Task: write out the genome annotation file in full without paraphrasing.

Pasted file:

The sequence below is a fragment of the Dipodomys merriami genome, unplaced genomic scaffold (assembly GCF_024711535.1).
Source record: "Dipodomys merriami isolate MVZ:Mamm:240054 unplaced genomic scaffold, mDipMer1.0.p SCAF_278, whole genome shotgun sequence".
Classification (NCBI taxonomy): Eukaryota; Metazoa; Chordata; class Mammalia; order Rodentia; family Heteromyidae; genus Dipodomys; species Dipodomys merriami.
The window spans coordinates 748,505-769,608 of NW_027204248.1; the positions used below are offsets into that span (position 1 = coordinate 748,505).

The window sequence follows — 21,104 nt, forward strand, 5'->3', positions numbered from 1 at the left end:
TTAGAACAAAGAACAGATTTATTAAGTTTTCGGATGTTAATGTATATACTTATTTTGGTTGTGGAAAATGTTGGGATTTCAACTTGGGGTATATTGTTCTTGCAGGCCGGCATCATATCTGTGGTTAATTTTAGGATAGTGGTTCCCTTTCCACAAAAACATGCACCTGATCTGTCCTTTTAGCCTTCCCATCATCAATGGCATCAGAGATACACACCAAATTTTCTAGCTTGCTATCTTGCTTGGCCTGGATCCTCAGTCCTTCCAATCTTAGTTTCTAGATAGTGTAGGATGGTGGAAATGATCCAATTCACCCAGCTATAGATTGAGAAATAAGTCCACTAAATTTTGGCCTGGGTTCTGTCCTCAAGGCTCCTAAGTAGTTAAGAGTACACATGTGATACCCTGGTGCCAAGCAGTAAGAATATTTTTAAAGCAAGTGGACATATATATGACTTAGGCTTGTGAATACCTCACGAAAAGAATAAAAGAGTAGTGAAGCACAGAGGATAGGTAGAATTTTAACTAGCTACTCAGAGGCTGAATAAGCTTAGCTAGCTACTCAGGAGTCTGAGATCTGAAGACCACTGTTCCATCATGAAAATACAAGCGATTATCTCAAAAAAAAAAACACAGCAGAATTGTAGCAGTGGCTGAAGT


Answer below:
The sequence below is a fragment of the Dipodomys merriami genome, unplaced genomic scaffold (assembly GCF_024711535.1).
Source record: "Dipodomys merriami isolate MVZ:Mamm:240054 unplaced genomic scaffold, mDipMer1.0.p SCAF_278, whole genome shotgun sequence".
Classification (NCBI taxonomy): Eukaryota; Metazoa; Chordata; class Mammalia; order Rodentia; family Heteromyidae; genus Dipodomys; species Dipodomys merriami.
The window spans coordinates 748,505-769,608 of NW_027204248.1; the positions used below are offsets into that span (position 1 = coordinate 748,505).

The window sequence follows — 21,104 nt, forward strand, 5'->3', positions numbered from 1 at the left end:
TTAGAACAAAGAACAGATTTATTAAGTTTTCGGATGTTAATGTATATACTTATTTTGGTTGTGGAAAATGTTGGGATTTCAACTTGGGGTATATTGTTCTTGCAGGCCGGCATCATATCTGTGGTTAATTTTAGGATAGTGGTTCCCTTTCCACAAAAACATGCACCTGATCTGTCCTTTTAGCCTTCCCATCATCAATGGCATCAGAGATACACACCAAATTTTCTAGCTTGCTATCTTGCTTGGCCTGGATCCTCAGTCCTTCCAATCTTAGTTTCTAGATAGTGTAGGATGGTGGAAATGATCCAATTCACCCAGCTATAGATTGAGAAATAAGTCCACTAAATTTTGGCCTGGGTTCTGTCCTCAAGGCTCCTAAGTAGTTAAGAGTACACATGTGATACCCTGGTGCCAAGCAGTAAGAATATTTTTAAAGCAAGTGGACATATATATGACTTAGGCTTGTGAATACCTCACGAAAAGAATAAAAGAGTAGTGAAGCACAGAGGATAGGTAGAATTTTAACTAGCTACTCAGAGGCTGAATAAGCTTAGCTAGCTACTCAGGAGTCTGAGATCTGAAGACCACTGTTCCATCATGAAAATACAAGCGATTATCTCAAAAAAAAAAACACAGCAGAATTGTAGCAGTGGCTGAAGT